Principal point behaviour and calibration parameter models for Kodak DCS cameras.
165 - 186.
Digital still cameras have been widely adopted for close range photogrammetry and machine vision applications. Due to the advantages of onboard storage of digital images, portability and rapid data processing, digital still cameras ave rapidly becoming standard equipment for measurement tasks such as industrial metrology and heritage recording. As for any metric application, the accuracy of the derived object data is dependent, amongst many other factors, on the accuracy of the camera calibration. For the vast majority of photogrammetric applications, use of the simple case of a block invariant calibration model comprising the primary physical parameters, including the principal point position, is sufficient. However, cameras designed for photojournalism and domestic use, such as the Kodak DCS420 and 460 cameras, are well known for their calibration instability because the design is based on a 35 mm SLR camera body. In particular, previous research has shown that the principal point location is prone to movement during normal handling of the camera, due to the mounting mechanism of the CCD array. This paper reports on an investigation of the physical behaviour of the principal point location and compares different calibration parameter models for the Kodak DCS420 and DCS460 digital still cameras.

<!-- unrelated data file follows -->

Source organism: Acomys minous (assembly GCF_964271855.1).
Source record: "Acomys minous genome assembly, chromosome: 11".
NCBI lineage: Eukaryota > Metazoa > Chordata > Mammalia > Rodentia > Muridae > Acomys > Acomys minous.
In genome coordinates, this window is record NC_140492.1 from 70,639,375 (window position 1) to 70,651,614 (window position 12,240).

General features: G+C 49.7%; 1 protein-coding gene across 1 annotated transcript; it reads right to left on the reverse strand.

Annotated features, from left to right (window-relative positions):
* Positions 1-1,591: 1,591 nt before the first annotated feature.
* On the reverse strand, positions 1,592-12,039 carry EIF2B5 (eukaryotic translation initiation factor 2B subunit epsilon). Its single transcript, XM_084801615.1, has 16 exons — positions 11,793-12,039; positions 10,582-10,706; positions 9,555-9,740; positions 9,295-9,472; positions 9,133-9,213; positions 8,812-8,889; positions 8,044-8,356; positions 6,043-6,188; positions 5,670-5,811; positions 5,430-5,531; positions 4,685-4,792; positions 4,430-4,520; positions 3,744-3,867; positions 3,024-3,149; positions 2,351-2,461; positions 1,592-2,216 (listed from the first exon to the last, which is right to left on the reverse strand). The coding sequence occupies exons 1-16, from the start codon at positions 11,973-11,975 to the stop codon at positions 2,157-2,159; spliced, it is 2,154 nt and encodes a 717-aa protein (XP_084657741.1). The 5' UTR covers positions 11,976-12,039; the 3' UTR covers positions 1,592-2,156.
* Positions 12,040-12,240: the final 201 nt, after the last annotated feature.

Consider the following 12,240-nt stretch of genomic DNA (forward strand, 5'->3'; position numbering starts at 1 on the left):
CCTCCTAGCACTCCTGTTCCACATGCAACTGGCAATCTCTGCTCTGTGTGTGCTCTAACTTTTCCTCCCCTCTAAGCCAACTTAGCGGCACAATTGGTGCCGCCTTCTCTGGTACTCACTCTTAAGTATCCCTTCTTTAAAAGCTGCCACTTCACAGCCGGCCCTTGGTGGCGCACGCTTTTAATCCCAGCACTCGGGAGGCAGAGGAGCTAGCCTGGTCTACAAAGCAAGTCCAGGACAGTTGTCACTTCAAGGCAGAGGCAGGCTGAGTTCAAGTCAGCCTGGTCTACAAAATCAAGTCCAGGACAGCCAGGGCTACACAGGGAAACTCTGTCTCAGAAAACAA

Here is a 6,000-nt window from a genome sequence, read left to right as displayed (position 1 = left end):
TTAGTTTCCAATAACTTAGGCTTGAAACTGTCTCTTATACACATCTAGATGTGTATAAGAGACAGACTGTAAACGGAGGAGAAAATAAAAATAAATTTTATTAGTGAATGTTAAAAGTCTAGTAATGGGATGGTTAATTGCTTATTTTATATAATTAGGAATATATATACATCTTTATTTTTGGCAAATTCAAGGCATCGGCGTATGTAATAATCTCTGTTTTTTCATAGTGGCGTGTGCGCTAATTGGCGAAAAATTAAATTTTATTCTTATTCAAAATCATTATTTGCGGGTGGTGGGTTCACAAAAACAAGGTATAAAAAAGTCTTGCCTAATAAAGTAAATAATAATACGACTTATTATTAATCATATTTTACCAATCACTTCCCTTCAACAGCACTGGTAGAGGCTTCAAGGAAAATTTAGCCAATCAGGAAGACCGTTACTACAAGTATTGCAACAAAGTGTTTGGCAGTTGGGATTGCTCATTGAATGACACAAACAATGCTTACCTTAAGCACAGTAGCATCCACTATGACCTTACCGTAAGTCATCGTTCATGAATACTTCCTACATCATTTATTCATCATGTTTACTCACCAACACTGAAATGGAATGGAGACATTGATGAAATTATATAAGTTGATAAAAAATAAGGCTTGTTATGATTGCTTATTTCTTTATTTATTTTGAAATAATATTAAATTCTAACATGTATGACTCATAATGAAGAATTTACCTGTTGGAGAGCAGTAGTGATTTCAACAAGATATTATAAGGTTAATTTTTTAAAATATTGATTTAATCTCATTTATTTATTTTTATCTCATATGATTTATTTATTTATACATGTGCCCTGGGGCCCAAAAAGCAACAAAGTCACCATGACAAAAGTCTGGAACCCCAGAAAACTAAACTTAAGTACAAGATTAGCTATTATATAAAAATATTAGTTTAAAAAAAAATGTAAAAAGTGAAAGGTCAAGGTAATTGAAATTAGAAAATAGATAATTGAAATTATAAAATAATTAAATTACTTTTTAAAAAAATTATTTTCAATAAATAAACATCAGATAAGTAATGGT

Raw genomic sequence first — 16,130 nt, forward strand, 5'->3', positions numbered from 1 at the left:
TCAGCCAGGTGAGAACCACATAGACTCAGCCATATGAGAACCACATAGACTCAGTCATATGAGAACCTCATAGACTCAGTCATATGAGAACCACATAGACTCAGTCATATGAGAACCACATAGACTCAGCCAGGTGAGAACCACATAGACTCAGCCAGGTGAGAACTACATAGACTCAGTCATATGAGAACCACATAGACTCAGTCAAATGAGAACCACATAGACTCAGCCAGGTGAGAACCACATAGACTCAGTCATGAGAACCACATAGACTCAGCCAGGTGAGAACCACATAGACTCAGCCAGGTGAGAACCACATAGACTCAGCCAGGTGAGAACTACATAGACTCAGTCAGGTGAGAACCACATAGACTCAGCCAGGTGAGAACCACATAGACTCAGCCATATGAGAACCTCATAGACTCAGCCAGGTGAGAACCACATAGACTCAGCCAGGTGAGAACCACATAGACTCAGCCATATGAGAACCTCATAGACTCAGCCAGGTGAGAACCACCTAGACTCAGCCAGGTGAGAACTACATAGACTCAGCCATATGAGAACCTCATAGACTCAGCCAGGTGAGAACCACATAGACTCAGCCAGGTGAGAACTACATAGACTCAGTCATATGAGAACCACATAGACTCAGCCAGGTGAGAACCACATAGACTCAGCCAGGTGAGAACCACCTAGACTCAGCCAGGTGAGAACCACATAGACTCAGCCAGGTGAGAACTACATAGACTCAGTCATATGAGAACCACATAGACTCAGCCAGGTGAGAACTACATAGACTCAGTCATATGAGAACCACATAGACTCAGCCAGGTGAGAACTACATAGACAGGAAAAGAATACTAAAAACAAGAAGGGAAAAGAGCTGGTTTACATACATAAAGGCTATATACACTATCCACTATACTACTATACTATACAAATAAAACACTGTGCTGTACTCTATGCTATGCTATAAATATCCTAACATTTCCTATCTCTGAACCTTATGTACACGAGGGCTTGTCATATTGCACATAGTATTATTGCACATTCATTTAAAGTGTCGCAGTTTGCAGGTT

|Title:||Principal point behaviour and calibration parameter models for Kodak DCS cameras|
|Keywords:||principal point, camera calibration, digital camera, ACCURACY, PRECISION|
|UCL classification:||UCL > School of BEAMS > Faculty of Engineering Science > Civil, Environmental and Geomatic Engineering|
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